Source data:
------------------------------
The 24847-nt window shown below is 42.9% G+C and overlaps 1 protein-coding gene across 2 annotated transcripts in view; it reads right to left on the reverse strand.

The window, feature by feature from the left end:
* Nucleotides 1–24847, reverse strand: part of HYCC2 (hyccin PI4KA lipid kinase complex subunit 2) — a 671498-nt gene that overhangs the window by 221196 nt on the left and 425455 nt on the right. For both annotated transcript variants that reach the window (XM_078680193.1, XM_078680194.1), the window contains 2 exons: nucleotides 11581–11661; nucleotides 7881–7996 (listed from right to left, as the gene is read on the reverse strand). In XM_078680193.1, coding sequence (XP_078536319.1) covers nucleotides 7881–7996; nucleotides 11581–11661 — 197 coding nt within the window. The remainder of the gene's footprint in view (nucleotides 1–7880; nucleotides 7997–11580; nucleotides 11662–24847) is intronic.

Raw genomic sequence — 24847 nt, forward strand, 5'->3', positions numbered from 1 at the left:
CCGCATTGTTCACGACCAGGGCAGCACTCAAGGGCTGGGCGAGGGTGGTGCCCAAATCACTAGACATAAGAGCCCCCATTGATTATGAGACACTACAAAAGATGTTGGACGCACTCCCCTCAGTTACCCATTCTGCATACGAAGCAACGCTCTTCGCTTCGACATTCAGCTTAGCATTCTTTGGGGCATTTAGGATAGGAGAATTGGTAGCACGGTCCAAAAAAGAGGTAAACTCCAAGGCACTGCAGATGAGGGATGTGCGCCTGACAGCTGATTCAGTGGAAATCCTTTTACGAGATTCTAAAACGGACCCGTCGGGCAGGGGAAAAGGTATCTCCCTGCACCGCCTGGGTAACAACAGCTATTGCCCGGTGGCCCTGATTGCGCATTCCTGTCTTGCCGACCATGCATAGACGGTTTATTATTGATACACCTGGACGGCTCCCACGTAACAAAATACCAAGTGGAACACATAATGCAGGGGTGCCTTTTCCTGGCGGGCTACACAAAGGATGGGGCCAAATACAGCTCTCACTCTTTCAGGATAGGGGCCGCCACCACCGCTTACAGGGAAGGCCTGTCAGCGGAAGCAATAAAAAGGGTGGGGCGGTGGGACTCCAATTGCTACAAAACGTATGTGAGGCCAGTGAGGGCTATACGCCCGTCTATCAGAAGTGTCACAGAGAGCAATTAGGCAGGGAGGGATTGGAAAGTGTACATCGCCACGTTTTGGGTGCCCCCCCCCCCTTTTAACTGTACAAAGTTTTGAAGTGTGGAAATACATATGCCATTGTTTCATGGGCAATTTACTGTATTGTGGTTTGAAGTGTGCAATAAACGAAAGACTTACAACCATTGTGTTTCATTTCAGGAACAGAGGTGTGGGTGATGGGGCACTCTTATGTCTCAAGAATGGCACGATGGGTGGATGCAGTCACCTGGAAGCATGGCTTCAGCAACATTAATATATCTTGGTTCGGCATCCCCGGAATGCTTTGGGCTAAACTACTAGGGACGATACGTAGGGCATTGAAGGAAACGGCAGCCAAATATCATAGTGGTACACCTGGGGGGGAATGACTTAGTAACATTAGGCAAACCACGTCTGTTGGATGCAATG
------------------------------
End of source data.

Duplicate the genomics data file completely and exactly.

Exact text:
The 24847-nt window shown below is 42.9% G+C and overlaps 1 protein-coding gene across 2 annotated transcripts in view; it reads right to left on the reverse strand.

The window, feature by feature from the left end:
* Nucleotides 1–24847, reverse strand: part of HYCC2 (hyccin PI4KA lipid kinase complex subunit 2) — a 671498-nt gene that overhangs the window by 221196 nt on the left and 425455 nt on the right. For both annotated transcript variants that reach the window (XM_078680193.1, XM_078680194.1), the window contains 2 exons: nucleotides 11581–11661; nucleotides 7881–7996 (listed from right to left, as the gene is read on the reverse strand). In XM_078680193.1, coding sequence (XP_078536319.1) covers nucleotides 7881–7996; nucleotides 11581–11661 — 197 coding nt within the window. The remainder of the gene's footprint in view (nucleotides 1–7880; nucleotides 7997–11580; nucleotides 11662–24847) is intronic.

Raw genomic sequence — 24847 nt, forward strand, 5'->3', positions numbered from 1 at the left:
CCGCATTGTTCACGACCAGGGCAGCACTCAAGGGCTGGGCGAGGGTGGTGCCCAAATCACTAGACATAAGAGCCCCCATTGATTATGAGACACTACAAAAGATGTTGGACGCACTCCCCTCAGTTACCCATTCTGCATACGAAGCAACGCTCTTCGCTTCGACATTCAGCTTAGCATTCTTTGGGGCATTTAGGATAGGAGAATTGGTAGCACGGTCCAAAAAAGAGGTAAACTCCAAGGCACTGCAGATGAGGGATGTGCGCCTGACAGCTGATTCAGTGGAAATCCTTTTACGAGATTCTAAAACGGACCCGTCGGGCAGGGGAAAAGGTATCTCCCTGCACCGCCTGGGTAACAACAGCTATTGCCCGGTGGCCCTGATTGCGCATTCCTGTCTTGCCGACCATGCATAGACGGTTTATTATTGATACACCTGGACGGCTCCCACGTAACAAAATACCAAGTGGAACACATAATGCAGGGGTGCCTTTTCCTGGCGGGCTACACAAAGGATGGGGCCAAATACAGCTCTCACTCTTTCAGGATAGGGGCCGCCACCACCGCTTACAGGGAAGGCCTGTCAGCGGAAGCAATAAAAAGGGTGGGGCGGTGGGACTCCAATTGCTACAAAACGTATGTGAGGCCAGTGAGGGCTATACGCCCGTCTATCAGAAGTGTCACAGAGAGCAATTAGGCAGGGAGGGATTGGAAAGTGTACATCGCCACGTTTTGGGTGCCCCCCCCCCCTTTTAACTGTACAAAGTTTTGAAGTGTGGAAATACATATGCCATTGTTTCATGGGCAATTTACTGTATTGTGGTTTGAAGTGTGCAATAAACGAAAGACTTACAACCATTGTGTTTCATTTCAGGAACAGAGGTGTGGGTGATGGGGCACTCTTATGTCTCAAGAATGGCACGATGGGTGGATGCAGTCACCTGGAAGCATGGCTTCAGCAACATTAATATATCTTGGTTCGGCATCCCCGGAATGCTTTGGGCTAAACTACTAGGGACGATACGTAGGGCATTGAAGGAAACGGCAGCCAAATATCATAGTGGTACACCTGGGGGGGAATGACTTAGTAACATTAGGCAAACCACGTCTGTTGGATGCAATG